Buying Your First Home
Are you thinking about buying your first home. Here are some things to considers.
How's your credit?
Do You have money saved for a down payment?
Do you know which Mortgage Programs is right for you?
Start Cleaning Your Credit.
Your credit score will determine whether you qualify for a mortgage and affect the interest rate lenders will offer. Take these steps to strengthen your credit score to buy a house:
Get free copies of your credit reports from each of the three credit bureaus — Experian, Equifax and TransUnion — and dispute any errors that could hurt your score.
Pay all your bills on time, and keep credit card balances as low as possible.
Keep current credit cards open. Closing a card will increase the portion of available credit you use, which can lower your score.
Track your credit score.
Start Saving For Your Down Payment
Here are the main costs to consider when saving for a home:
Down payment: Your down payment requirement will depend on the type of mortgage you choose and the lender. Some conventional loans aimed at first-time home buyers with excellent credit allow as little as 3% down. But even a small down payment can be challenging to save. For example, a 3% down payment on a $300,000 home is $9,000. Use a down payment calculator to decide a goal, and then set up automatic transfers from checking to savings to get started.
Closing costs: These are the fees and expenses you pay to finalize your mortgage, and they typically range from 2% to 5% of the loan amount. You can ask the seller to pay a portion of your closing costs, and you can save on some expenses, such as home inspections, by shopping around.
Move-in expenses: You'll need some cash after the home purchase. Set some money aside for immediate home repairs, upgrades and furnishings.
Research first-time home buyer assistance programs and which lender/mortgage option is right for you
A variety of mortgages are available with varying down payment and eligibility requirements. Here are the main categories:
Conventional mortgages are not guaranteed by the government. Some conventional loans targeted at first-time buyers require as little as 3% down.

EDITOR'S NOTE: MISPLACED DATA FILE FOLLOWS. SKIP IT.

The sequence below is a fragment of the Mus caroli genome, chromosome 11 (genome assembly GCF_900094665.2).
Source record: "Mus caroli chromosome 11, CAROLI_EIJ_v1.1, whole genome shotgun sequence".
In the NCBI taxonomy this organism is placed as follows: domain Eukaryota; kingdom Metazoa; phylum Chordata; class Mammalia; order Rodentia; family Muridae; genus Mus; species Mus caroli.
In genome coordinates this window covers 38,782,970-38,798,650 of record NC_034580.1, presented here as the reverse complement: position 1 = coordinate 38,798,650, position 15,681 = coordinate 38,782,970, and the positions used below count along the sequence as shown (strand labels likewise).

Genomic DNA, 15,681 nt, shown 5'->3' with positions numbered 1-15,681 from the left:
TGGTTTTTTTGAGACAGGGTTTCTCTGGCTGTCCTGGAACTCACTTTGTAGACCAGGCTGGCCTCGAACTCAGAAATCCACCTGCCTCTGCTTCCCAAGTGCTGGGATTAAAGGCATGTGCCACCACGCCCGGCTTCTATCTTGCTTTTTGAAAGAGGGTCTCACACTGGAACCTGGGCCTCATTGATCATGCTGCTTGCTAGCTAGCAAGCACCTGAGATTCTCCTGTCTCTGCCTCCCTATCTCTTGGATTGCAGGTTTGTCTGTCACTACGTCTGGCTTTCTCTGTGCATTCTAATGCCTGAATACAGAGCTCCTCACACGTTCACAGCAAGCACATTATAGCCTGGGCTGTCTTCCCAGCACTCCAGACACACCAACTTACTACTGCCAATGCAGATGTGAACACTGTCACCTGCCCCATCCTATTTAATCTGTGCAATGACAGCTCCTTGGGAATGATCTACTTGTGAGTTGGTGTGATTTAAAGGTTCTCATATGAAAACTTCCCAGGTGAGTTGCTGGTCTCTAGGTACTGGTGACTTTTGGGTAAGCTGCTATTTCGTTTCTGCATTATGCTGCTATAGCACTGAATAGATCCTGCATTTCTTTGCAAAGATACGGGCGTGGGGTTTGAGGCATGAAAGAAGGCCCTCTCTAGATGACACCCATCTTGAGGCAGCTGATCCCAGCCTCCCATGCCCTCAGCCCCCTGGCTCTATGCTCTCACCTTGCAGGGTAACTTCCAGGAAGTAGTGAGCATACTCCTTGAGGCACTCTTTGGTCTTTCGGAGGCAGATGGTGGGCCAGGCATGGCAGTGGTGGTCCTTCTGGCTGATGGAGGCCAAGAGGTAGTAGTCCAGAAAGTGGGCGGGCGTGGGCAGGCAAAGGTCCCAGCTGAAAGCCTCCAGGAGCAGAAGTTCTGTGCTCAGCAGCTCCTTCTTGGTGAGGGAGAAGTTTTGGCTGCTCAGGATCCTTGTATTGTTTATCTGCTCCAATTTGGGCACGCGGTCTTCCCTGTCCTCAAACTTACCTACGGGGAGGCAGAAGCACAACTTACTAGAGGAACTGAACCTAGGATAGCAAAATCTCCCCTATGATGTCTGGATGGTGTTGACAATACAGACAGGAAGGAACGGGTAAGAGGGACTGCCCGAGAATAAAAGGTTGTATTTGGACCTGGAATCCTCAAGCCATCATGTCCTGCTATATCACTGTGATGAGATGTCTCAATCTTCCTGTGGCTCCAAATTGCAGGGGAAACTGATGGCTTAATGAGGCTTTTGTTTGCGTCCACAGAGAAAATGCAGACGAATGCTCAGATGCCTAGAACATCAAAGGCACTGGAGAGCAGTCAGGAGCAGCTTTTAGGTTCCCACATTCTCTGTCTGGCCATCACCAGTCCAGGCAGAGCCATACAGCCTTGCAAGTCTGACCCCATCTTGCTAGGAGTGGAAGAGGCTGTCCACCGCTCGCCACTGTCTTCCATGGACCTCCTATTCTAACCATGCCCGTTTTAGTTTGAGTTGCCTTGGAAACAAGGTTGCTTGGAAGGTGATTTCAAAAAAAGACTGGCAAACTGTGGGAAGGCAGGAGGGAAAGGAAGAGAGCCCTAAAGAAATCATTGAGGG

FHA loans are insured by the Federal Housing Administration and allow down payments as low as 3.5%.
USDA loans are guaranteed by the U.S. Department of Agriculture. They are for rural home buyers and usually require no down payment.
VA loans are guaranteed by the Department of Veterans Affairs. They are for current and veteran military service members and usually require no down payment.
You also have options when it comes to the mortgage term. Most home buyers opt for a 30-year fixed-rate mortgage, which is paid off in 30 years and has an interest rate that stays the same. A 15-year loan typically has a lower interest rate than a 30-year mortgage, but the monthly payments are larger.
Oh! Don't forget to save for home inspection this is something we wasn't aware of when we bought our home.
A home inspection is a thorough assessment of the structure and mechanical systems. Professional inspectors look for potential problems, so you can make an informed decision about buying the property. Here are some things to keep in mind:
Standard inspections don’t test for things like radon, mold or pests. Understand what's included in the inspection and what other inspections you might need.
Make sure the inspector can get to every part of the house, such as the roof and any crawl spaces.
Traditionally the buyer attends the inspection. By following the inspector around you can get a better understanding of the home and ask questions on the spot. If you can't attend the inspection, review the inspector's report carefully and ask about anything that's unclear.